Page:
"MIT and Berklee College of Music collaborate to bring young entrepreneurs together." summarizes MIT Office of Digital Learning.
Photo: Xiao Xiao
"Neither a lofty degree of intelligence nor imagination nor both together go to the making of genius. Love, love, love, that is the soul of genius."
Wolfgang Amadeus Mozart may have been espousing his philosophy for composing symphonies and concertos, but his thinking also applies to young entrepreneurs on a quest for their own stroke of genius.
Case in point, two new courses jointly offered by MIT and Berklee College of Music: Developing Technologies for Music and Health and Music and Learning Devices. Sure, students bring plenty of intelligence and imagination to the classes, but most of all they bring a passion for innovation and a love of entrepreneurship.
Merging music and health
In Developing Technologies for Music and Health, students design and prototype devices that explore music’s impact on health and brain functions, such as sleep, anxiety, athletic performance, pain, and even dementia. Music therapy is a well-established field, but the idea of integrating technology and data analysis into music therapy to improve a person’s well-being is where the future lies. The therapeutic, clinical, and technical applications of music in health are far-reaching, and our ever-connected world presents an exciting opportunity for the young entrepreneur.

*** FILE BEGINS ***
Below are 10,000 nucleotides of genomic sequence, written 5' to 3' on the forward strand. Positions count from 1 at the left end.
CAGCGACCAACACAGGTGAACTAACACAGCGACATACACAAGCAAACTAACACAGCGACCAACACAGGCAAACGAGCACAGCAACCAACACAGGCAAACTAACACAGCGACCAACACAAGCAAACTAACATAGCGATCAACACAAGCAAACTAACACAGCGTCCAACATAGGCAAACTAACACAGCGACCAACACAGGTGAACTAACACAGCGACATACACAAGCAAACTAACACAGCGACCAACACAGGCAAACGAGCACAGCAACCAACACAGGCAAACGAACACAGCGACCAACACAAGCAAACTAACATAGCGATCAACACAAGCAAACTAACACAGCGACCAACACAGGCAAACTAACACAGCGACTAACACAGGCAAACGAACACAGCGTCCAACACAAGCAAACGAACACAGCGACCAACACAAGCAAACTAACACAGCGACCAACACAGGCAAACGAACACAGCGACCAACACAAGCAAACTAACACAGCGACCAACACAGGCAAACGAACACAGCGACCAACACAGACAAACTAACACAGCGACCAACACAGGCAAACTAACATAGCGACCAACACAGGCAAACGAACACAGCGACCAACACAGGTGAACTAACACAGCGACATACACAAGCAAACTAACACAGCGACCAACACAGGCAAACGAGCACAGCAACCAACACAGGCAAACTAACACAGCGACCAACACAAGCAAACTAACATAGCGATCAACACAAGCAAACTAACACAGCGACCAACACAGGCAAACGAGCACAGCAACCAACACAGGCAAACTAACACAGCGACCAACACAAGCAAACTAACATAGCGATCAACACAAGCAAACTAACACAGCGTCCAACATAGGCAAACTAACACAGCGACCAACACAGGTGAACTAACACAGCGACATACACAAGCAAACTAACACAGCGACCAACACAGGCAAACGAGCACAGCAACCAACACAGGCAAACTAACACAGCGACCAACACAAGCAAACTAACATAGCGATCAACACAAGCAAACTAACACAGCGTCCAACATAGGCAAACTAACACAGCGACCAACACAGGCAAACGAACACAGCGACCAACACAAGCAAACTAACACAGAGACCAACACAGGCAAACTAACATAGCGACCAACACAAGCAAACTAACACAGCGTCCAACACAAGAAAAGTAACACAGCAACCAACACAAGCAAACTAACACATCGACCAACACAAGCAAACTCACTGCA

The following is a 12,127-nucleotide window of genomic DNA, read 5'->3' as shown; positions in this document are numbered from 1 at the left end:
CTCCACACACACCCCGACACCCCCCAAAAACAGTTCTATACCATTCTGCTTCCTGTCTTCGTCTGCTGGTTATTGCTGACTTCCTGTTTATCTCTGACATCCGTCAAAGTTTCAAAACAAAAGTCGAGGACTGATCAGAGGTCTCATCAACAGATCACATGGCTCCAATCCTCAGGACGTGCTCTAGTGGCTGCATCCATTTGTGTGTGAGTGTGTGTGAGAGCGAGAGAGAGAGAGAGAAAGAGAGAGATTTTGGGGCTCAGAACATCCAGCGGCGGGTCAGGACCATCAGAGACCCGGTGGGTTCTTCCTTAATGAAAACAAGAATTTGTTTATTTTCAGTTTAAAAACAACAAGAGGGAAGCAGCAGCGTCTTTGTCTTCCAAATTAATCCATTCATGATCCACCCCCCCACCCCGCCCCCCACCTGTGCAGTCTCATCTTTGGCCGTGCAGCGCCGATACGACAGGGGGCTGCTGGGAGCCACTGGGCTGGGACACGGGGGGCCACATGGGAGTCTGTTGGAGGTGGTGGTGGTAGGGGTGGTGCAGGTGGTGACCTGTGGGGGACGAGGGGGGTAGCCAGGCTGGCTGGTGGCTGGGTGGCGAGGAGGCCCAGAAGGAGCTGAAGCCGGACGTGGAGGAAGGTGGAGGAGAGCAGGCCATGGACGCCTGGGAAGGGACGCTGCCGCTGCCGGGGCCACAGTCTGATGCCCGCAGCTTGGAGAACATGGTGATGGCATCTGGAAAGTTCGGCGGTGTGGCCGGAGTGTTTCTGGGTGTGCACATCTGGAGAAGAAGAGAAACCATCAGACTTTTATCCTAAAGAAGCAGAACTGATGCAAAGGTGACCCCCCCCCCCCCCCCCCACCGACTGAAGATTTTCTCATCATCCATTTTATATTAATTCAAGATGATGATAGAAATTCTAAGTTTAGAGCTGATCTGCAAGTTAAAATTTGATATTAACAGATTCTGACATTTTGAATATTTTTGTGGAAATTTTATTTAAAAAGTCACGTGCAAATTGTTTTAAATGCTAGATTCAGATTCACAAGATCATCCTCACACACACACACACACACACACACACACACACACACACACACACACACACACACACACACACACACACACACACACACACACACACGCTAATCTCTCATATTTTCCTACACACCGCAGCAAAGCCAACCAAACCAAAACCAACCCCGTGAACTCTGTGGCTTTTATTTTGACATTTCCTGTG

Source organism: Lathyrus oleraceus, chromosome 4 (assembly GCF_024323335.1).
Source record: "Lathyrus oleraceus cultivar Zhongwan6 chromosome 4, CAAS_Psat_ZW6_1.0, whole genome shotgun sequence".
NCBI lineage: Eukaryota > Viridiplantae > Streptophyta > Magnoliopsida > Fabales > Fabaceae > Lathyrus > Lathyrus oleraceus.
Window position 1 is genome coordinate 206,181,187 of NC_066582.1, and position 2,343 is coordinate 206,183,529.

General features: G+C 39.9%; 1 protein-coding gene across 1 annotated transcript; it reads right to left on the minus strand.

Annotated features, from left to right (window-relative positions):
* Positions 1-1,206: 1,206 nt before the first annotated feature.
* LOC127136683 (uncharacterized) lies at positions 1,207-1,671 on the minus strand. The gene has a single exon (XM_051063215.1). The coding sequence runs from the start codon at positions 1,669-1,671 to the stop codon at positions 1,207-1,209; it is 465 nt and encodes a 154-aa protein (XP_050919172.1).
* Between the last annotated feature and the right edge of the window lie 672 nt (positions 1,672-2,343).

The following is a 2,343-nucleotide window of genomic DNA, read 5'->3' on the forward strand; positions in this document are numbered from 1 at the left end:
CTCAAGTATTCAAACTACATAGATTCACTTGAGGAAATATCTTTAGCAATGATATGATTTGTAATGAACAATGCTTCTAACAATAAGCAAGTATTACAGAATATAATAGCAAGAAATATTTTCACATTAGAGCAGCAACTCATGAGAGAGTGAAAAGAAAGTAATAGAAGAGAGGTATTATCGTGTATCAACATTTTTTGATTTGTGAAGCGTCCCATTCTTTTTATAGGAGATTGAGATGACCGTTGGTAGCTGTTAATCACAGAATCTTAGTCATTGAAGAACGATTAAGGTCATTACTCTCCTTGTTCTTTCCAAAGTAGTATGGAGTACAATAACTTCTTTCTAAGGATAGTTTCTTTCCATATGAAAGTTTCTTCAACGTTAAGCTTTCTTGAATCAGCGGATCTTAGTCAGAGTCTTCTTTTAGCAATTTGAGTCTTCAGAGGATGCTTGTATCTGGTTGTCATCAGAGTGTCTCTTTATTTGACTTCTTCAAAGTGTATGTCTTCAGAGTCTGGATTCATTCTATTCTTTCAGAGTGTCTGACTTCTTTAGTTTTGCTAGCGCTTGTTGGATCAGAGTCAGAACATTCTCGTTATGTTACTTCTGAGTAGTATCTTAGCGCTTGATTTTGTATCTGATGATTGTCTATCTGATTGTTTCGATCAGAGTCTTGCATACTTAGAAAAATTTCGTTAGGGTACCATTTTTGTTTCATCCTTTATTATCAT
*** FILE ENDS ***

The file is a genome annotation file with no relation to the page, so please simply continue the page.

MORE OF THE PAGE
For example, now that researchers can track and quantify the physical effects of music with biometric sensors, is there a way to customize an athlete’s playlist to increase heart rate and maximize a workout? This was a focus area of last fall’s course, run in collaboration with The Sync Project, a for-profit startup that aims to harness the power of music for health. Students were equipped with the latest research and asked to leverage their learnings to develop a product for athletes. The current semester features a flexible curriculum so students can pursue their own ideas to merge music, technology, and health.
"This class discusses the topics of music and health technology simultaneously at such a high level,” says Sakura Tsuruta, an electronic production and design major at Berklee who also holds a degree in music therapy. “It is very difficult to be completely original, and sometimes school teaches us to be textbook-perfect in this not-so-perfect world. But in this class environment, we can discuss new ideas openly, let creativity and imagination take the lead, think outside the box, and take action."
Learning how we learn
Offered in the spring of 2015, Music and Learning Devices explored the landscape of learning science and music education. Students designed and prototyped new devices, apps, and other digital tools to help people make music more easily, such as virtual reality piano lessons and digital wristbands that sense movements while playing guitar and then use artificial intelligence to improve technique.
The course also examined whether an individual’s music learning style is indicative of how he or she learns non-musical subjects. Students seek to understand how music affects learning and studying, which may provide insight into how the brain works and help educators better tailor coursework. The Spring 2017 seminar will be a musical instrument design workshop.
Source: MIT News